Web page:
News: Marine Corps kids attend Chargers football camp
Story by Lance Cpl. Crystal Druery
SAN DIEGO - “I know we’re not walking,” said Police Officer II Edwin K. Garrette, with the San Diego Police Department, Sports Training, Academic, Recreation/ Police Athletic League volunteer, who was encouraging some of the children at the San Diego Chargers Junior Training Camp Aug. 4. “You run on the football field.”
The San Diego Chargers and San Diego Police Athletic League invited local children to participate in their free annual football skills camp as part of the NFL’s Play 60 Program.
The Play 60 Program encourages kids to spend 60 minutes a day playing to combat childhood obesity.
The San Diego Chargers Junior Training Camp is participating in the program by having the kids play football for 60 minutes while at the camp, explained Kimberley Layton, director of community relations for the San Diego Chargers.
Marine Corps Community Services jumped on board and escorted 24 Marine Corps Recruit Depot San Diego children to the camp.
It has been held for 10 years to allow children to have a safe and fun time while learning about a healthy lifestyle from people who can be a positive influence.
MCCS has been taking local military children to the camp four years in a row.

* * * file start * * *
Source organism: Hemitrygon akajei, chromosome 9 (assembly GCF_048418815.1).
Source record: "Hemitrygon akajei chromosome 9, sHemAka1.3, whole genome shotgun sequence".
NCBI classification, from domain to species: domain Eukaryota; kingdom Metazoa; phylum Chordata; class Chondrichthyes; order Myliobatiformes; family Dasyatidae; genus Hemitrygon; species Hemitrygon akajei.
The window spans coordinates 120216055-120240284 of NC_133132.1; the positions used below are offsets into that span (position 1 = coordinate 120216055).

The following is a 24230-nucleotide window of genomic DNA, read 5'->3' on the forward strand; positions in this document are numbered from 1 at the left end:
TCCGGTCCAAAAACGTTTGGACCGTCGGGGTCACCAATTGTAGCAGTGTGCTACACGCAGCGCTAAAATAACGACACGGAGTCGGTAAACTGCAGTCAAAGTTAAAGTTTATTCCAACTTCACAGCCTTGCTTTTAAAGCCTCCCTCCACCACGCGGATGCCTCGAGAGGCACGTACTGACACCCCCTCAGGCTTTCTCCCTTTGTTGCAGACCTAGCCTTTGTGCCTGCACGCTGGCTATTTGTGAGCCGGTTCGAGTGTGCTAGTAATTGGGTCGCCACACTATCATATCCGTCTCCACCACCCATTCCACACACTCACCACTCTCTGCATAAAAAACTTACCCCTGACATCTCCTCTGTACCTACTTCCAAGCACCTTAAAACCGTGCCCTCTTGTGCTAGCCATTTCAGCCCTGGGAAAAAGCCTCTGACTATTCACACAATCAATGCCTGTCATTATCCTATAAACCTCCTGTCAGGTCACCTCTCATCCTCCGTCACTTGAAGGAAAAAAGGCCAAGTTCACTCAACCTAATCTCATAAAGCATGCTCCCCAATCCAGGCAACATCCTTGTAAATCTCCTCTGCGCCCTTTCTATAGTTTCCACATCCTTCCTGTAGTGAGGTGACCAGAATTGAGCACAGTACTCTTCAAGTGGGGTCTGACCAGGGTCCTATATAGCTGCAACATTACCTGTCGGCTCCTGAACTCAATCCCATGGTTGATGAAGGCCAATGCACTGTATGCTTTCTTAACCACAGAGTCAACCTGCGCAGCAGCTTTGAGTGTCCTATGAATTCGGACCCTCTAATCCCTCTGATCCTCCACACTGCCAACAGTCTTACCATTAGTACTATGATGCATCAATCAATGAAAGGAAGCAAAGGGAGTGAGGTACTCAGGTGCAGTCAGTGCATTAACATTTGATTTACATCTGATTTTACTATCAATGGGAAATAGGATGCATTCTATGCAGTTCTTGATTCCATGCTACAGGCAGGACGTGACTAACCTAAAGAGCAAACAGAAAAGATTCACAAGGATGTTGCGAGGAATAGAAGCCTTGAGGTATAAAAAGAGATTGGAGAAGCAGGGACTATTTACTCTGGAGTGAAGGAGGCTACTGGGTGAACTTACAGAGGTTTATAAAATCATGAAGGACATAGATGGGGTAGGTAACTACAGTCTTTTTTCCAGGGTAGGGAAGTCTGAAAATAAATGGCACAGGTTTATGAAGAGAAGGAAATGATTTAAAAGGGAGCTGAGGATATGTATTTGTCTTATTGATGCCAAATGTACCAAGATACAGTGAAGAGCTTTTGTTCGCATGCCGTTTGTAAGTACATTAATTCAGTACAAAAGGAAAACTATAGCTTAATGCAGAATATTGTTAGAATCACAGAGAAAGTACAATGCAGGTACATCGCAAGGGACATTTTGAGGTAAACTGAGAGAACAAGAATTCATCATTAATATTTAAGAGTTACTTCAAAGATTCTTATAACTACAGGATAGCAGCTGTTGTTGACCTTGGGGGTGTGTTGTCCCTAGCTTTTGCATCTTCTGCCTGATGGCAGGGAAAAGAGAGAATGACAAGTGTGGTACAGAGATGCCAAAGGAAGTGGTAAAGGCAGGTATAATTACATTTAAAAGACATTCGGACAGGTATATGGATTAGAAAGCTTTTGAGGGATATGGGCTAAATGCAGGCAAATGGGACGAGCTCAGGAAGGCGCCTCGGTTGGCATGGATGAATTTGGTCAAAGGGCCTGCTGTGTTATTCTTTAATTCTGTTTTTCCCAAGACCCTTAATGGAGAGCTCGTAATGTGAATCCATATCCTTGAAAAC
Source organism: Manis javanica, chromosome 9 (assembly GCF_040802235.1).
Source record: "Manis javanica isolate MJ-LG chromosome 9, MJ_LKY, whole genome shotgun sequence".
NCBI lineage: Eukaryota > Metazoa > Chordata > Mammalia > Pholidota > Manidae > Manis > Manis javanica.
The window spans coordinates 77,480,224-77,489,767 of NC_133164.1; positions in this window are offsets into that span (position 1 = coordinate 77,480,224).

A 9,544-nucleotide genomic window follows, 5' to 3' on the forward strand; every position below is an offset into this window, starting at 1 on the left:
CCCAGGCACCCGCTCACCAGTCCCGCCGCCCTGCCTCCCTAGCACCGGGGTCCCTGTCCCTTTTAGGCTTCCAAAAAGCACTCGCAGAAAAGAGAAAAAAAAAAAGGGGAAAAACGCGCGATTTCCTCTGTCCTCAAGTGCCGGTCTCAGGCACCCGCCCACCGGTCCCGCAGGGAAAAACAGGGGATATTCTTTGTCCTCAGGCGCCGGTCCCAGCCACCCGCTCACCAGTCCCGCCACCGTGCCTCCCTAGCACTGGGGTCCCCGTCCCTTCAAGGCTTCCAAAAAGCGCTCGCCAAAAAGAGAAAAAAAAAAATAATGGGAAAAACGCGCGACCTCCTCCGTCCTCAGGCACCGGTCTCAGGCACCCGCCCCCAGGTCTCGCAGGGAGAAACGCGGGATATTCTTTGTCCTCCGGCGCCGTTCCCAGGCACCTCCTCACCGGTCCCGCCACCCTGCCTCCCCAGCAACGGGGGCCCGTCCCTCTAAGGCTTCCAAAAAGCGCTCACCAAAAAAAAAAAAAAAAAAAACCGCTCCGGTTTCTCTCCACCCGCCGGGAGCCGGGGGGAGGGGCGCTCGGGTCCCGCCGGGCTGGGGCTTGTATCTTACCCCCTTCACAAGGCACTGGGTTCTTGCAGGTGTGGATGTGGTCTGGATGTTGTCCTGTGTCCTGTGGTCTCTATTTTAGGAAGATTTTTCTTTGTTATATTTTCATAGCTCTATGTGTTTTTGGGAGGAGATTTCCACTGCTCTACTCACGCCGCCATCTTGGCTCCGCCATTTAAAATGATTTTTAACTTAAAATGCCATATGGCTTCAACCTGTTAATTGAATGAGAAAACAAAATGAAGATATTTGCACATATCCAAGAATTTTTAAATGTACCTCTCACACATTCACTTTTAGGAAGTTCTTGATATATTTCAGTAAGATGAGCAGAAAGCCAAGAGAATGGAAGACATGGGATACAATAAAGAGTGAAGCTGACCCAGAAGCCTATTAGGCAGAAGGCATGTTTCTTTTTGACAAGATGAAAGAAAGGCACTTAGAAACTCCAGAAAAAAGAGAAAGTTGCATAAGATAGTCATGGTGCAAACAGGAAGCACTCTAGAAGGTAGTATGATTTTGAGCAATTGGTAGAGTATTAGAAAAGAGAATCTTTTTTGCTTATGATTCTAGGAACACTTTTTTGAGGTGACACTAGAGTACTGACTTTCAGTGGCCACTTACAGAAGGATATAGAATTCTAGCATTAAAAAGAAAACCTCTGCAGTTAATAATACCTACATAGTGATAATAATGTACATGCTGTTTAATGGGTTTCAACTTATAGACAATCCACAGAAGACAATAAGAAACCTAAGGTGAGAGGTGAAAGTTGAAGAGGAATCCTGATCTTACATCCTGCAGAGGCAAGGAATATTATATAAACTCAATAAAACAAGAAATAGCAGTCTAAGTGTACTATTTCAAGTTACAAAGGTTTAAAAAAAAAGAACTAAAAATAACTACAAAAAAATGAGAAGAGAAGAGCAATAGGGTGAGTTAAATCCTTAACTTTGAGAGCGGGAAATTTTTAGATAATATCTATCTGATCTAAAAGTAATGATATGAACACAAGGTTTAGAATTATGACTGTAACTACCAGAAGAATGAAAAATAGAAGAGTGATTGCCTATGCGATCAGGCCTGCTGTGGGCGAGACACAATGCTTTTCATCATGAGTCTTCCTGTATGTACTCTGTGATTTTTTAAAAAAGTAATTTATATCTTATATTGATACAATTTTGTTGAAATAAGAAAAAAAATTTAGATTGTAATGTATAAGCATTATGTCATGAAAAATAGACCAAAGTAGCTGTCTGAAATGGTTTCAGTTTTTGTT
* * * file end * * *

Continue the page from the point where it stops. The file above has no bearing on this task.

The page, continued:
“San Diego is filled with military [personnel] so it’s nice to give them support by reaching out to their families,” said Layton.
This camp is only offered for nonprofit organizations, such as the Boys and Girls Club and YMCA.
“It encourages kids to go outside and be active for 60 minutes,” said Layton. “This is a good way to remind kids being outside and running around is fun.”
The volunteers that help make this possible for the children are law enforcement and collaborative partners assigned to STAR/PAL. The volunteer officers wore regular civilian clothes to help build relationships with the children, said Garrette.
“If we can build relationships with the kids at a young age, maybe they won’t get in trouble when they are older,” said Garrette.
The military and law enforcement go hand-in-hand he explains, so Garrette and his co-workers support the military and enjoy being able to come out to work with military children.
The children displayed ear-to-ear grins the full hour of running drills with the volunteers.
“It was fun tackling the football pads,” said Bradley Brown, 13, participant.
This is also an opportunity for the military children to bond and have someone to relate to while staying active. “We invite them out so the kids can just be kids,” added Layton.